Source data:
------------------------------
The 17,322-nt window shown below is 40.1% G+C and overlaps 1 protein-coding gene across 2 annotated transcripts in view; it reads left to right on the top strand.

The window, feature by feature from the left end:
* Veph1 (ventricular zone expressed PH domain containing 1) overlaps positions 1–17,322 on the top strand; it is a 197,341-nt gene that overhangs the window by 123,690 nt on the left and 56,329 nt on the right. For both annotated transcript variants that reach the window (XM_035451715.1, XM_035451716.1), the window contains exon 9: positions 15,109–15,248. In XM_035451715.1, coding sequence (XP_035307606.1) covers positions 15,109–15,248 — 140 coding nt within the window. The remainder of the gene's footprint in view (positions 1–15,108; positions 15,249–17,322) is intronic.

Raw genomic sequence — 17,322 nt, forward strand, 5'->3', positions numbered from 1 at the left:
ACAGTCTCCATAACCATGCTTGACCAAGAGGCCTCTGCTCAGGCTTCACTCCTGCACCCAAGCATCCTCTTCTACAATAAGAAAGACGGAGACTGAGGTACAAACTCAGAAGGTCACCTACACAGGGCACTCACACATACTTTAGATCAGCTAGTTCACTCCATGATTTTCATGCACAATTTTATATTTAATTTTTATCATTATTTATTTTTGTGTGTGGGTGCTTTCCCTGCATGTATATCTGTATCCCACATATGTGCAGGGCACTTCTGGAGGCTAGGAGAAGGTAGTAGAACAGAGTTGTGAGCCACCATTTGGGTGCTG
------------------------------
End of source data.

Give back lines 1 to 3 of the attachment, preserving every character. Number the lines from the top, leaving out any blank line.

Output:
The 17,322-nt window shown below is 40.1% G+C and overlaps 1 protein-coding gene across 2 annotated transcripts in view; it reads left to right on the top strand.

The window, feature by feature from the left end:
* Veph1 (ventricular zone expressed PH domain containing 1) overlaps positions 1–17,322 on the top strand; it is a 197,341-nt gene that overhangs the window by 123,690 nt on the left and 56,329 nt on the right. For both annotated transcript variants that reach the window (XM_035451715.1, XM_035451716.1), the window contains exon 9: positions 15,109–15,248. In XM_035451715.1, coding sequence (XP_035307606.1) covers positions 15,109–15,248 — 140 coding nt within the window. The remainder of the gene's footprint in view (positions 1–15,108; positions 15,249–17,322) is intronic.